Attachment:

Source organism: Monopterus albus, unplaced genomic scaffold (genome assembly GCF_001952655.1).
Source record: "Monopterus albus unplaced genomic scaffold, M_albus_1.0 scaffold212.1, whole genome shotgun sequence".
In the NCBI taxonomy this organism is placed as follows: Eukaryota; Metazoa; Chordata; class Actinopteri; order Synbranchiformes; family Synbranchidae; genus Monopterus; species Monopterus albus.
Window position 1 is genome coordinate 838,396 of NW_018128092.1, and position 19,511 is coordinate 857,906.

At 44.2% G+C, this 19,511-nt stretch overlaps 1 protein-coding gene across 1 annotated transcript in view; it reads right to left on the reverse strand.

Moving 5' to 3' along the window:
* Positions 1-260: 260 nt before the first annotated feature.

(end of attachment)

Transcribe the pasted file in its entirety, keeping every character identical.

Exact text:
Source organism: Monopterus albus, unplaced genomic scaffold (genome assembly GCF_001952655.1).
Source record: "Monopterus albus unplaced genomic scaffold, M_albus_1.0 scaffold212.1, whole genome shotgun sequence".
In the NCBI taxonomy this organism is placed as follows: Eukaryota; Metazoa; Chordata; class Actinopteri; order Synbranchiformes; family Synbranchidae; genus Monopterus; species Monopterus albus.
Window position 1 is genome coordinate 838,396 of NW_018128092.1, and position 19,511 is coordinate 857,906.

At 44.2% G+C, this 19,511-nt stretch overlaps 1 protein-coding gene across 1 annotated transcript in view; it reads right to left on the reverse strand.

Moving 5' to 3' along the window:
* Positions 1-260: 260 nt before the first annotated feature.